Artificial intelligence (AI) and machine learning have a wide range of applications in the insurance industry, helping to streamline the underwriting and claim processes and improve the customer experience, a Chinese insurer said at the recent World Artificial Intelligence Conference (WAIC).
ZhongAn Online Property & Casualty, an online-only insurance company, aims to raise its service quality by using AI for the pricing of products, underwriting, fraud detection and customer services, the South China Morning Post reports.
“Machine learning can optimise the quality of customer service, so the development of AI in the insurance industry will certainly be a big trend,” said Wayne Xu, the company’s chief operating officer.
“At the same time, our young customers are also more comfortable using computer-related services and communication rather than going through phone exchanges.”
Illustrating this point, ZhongAn revealed that a chatbot deals with 97% of its customer queries without any human involvement.
When it comes to medical insurance, ZhongAn believes it can make a better judgement of an applicant’s health through simple man-machine dialogue supported by AI technology, Shanghai Daily reports.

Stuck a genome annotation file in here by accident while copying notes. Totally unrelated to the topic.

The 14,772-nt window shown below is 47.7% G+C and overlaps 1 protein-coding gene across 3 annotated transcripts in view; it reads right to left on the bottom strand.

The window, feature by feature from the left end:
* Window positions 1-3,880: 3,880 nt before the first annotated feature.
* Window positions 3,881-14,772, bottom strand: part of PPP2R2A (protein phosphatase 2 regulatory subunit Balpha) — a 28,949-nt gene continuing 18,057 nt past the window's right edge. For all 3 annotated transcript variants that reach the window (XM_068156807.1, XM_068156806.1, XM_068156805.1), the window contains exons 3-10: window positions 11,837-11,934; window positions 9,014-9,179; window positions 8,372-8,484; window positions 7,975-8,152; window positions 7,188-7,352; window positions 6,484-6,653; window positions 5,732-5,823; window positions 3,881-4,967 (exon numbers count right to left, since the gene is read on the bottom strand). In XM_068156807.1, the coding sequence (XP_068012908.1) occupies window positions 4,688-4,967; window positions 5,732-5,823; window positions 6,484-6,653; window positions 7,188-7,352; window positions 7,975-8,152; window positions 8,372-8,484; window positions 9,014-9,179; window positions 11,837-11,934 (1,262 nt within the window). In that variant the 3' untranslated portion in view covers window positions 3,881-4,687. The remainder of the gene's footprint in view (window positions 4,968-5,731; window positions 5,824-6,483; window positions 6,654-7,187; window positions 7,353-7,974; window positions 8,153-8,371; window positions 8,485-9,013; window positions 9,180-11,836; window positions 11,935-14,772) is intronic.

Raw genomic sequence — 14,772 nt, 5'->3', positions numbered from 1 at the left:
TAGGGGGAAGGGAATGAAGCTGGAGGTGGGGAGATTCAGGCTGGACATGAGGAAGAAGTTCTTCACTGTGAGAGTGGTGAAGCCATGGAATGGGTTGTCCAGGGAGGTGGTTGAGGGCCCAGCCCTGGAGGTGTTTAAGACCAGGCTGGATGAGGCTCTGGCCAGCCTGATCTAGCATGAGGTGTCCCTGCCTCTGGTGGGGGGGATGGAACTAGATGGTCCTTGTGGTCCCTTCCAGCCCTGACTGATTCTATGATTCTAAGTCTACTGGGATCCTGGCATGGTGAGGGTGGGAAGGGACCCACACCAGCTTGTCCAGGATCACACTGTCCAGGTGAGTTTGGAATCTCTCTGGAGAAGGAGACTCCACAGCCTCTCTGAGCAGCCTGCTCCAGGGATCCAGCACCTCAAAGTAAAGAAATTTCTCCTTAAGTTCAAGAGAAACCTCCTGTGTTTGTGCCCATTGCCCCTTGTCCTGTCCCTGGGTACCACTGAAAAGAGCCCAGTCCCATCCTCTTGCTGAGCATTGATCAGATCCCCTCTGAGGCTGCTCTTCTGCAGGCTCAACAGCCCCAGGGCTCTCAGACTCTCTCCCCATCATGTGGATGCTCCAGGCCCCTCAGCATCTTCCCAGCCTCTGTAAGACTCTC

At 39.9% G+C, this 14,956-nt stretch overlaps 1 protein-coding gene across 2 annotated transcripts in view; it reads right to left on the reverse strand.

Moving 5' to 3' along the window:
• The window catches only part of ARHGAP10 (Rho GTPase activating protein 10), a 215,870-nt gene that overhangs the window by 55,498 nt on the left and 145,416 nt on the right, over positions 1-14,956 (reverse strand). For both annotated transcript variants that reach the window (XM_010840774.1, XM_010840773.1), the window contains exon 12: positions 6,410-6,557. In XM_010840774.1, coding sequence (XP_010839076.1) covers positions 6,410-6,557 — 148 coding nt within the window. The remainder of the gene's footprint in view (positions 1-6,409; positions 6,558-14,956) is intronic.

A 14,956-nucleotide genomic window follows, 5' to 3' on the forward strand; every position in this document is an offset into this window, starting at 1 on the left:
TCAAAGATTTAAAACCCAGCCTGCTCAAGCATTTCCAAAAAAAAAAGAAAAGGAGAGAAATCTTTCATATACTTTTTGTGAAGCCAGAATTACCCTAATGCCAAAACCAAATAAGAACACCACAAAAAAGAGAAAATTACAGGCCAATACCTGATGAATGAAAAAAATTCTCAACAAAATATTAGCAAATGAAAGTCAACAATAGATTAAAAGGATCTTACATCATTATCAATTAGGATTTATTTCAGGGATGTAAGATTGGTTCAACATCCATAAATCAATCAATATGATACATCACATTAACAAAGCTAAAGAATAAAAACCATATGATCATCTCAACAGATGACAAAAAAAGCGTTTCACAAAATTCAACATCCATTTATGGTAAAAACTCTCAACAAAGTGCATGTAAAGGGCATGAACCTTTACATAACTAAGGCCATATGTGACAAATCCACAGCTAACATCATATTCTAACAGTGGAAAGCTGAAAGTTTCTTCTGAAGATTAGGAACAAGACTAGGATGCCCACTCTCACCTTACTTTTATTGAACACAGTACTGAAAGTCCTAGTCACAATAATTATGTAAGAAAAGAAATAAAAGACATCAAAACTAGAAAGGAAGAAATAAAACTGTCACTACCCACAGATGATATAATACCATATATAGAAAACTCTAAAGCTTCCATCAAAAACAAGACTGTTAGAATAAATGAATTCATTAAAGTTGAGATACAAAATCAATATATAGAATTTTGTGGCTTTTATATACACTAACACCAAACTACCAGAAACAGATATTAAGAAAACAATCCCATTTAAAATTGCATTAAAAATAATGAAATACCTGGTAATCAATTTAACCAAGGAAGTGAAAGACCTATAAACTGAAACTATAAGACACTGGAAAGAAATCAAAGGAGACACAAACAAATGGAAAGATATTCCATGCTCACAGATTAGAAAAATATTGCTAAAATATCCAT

The company also offers protection against a cracked mobile phone screen, with newly developed image recognition technology detecting whether a photograph shows a phone screen that is in good condition or is already cracked. It can also tell if photos have been deliberately altered or photoshopped.
With the development of AI, technologies ranging from natural language processing and computer vision to data mining have been gradually applied in the insurance sector across marketing, underwriting, claim settlement and customer service, helping insurance companies to reduce their operational costs and enhance their business efficiency, said Sun Gufei, head of data intelligence at ZhongAn.
Read more about how advanced technologies and next-generation internet connectivity will impact the financial services sector by downloading Osborne Clarke’s Next-generation connectivity report.